The English countryside: presumption will be in favour of development

The English countryside: presumption will be in favour of development

Outdoors campaigners have reacted with alarm at the publication of the coalition Government’s proposals for changes to English planning laws, which they say look set to turn the clock back 80 years.

The draft National Planning Policy Framework published by the Government yesterday contains a core presumption that the default answer to any proposed development will be ‘yes’.

Both the National Trust and the Open Spaces Society said this puts the countryside at risk. The National Trust said the proposed changes could lead to unchecked and damaging development in the undesignated countryside on a scale not seen since the 1930s.

The OSS said it feared for the future of the countryside near people’s homes under what it called pernicious proposals.

But planning minister Greg Clark said it was a coalition pledge to simplify planning law, which currently runs to more than 1,000 pages. The proposals would see these reduced to 52.

“National planning policy and central-government guidance has become so bloated that it now contains more words than the complete works of Shakespeare, making it impenetrable to ordinary people,” he said.

“We need a simpler, swifter system that is easier to understand and where you don’t need to pay for a lawyer to navigate your way around.”

Business Secretary Vince Cable added: “Along with the powerful presumption for sustainable development, the new approach to planning will be a significant step forward in creating the right conditions for businesses to start up, invest, grow and create jobs.”

Sir Stuart Lipton, chair of the Major Developers Group, said: “We are delighted with the results of the proposals in the framework as concepts.

“We have for years suggested that the planning system, with its accumulation of layers of directives and strategies needed radical reform. We support the strategies of the Framework which we feel will provide a more effective planning system. It will have regard for a balance of the interests of the community, the environment and the growth agenda.”

But the National Trust said the proposals sounds the death-knell to the principle established in the 1940s that the planning system should be used to protect what is most special in the landscape, creating a tool to promote economic growth in its place.

Dame Fiona Reynolds, director-general of the trust said: “We believe that the town and country planning system, as a whole, has served the country well.

“It has enabled growth by guiding development to the places that need it, while protecting open countryside, preventing sprawl and safeguarding designated areas and historic buildings.

“Those planning principles remain as necessary today as when they were first established. Weakening protection now risks a return to the threat of sprawl and uncontrolled development that so dominated public debate in the 1930s.”

The National Trust has started a campaign to show what people value about their local places and the importance of strong planning principles.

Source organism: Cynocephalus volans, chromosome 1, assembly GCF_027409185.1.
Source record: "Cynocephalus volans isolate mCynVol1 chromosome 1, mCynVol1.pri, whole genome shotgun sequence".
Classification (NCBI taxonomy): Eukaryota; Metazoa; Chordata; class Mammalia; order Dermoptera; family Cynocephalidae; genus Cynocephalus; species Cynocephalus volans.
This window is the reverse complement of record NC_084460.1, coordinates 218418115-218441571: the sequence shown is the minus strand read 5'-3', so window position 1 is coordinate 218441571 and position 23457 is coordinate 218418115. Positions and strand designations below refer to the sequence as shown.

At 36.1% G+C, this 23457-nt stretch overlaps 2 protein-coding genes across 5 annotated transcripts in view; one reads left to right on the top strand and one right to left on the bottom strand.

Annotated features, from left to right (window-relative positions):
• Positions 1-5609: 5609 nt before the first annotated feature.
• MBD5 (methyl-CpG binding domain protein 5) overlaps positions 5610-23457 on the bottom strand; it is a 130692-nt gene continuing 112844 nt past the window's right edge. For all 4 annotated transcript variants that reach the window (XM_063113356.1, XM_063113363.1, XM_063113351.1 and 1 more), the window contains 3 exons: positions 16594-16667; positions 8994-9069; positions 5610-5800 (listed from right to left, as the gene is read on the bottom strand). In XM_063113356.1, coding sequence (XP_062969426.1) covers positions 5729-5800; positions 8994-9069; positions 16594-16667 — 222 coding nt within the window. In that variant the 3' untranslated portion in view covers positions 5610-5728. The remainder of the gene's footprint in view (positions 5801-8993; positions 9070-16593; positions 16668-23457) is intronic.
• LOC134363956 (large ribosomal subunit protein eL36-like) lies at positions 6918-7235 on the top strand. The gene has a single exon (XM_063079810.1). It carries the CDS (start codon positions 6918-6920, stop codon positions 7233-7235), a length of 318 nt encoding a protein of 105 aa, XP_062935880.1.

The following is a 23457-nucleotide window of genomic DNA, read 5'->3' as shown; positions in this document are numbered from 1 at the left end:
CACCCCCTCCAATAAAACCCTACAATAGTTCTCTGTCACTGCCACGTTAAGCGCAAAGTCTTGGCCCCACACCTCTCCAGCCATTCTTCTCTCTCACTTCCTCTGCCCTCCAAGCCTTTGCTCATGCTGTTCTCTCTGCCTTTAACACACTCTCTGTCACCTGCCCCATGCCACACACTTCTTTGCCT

Nicola Hodgson, case officer with the Open Spaces Society, Britain’s oldest national conservation charity, echoed many of the National Trust’s views, saying: “The framework puts the presumption firmly in favour of development.

“This, together with the financial incentives for development highlighted in the Localism Bill, will undermine the protection of the environment and, in particular, open spaces which are so important for the public.

“We are particularly concerned about the proposed new Local Green Space designation.  This must not be a replacement for national designations, or for the current laws which protect village greens. Existing environmental protection must be maintained.

“In April, we published A Framework for Green Space setting out what the new designation should achieve, but it appears that the Department for Communities and Local Government has ignored our proposals. We said that the new designation must guarantee permanent protection and must place on the local authority a duty to protect the land, together with powers of enforcement, through the courts if necessary.

“It is now proposed that the designation should form part of the neighbourhood plan, but such plans can only specify more development, not less.

“The designation is stated to be ‘not appropriate for most green areas or open space’ so it is difficult to see how it will work in practice. It will not be statutory, as was originally proposed, and it must not overlap with green belt designations, which are themselves threatened by the proposals.

“Nor is it clear what the role of the local planning authority will be in protecting and managing these new green spaces.

“We fear for the future of the vital countryside close to people’s homes, and we shall make a robust and critical response to these pernicious proposals.”

The DCLG started a 12-week consultation yesterday on the proposals.

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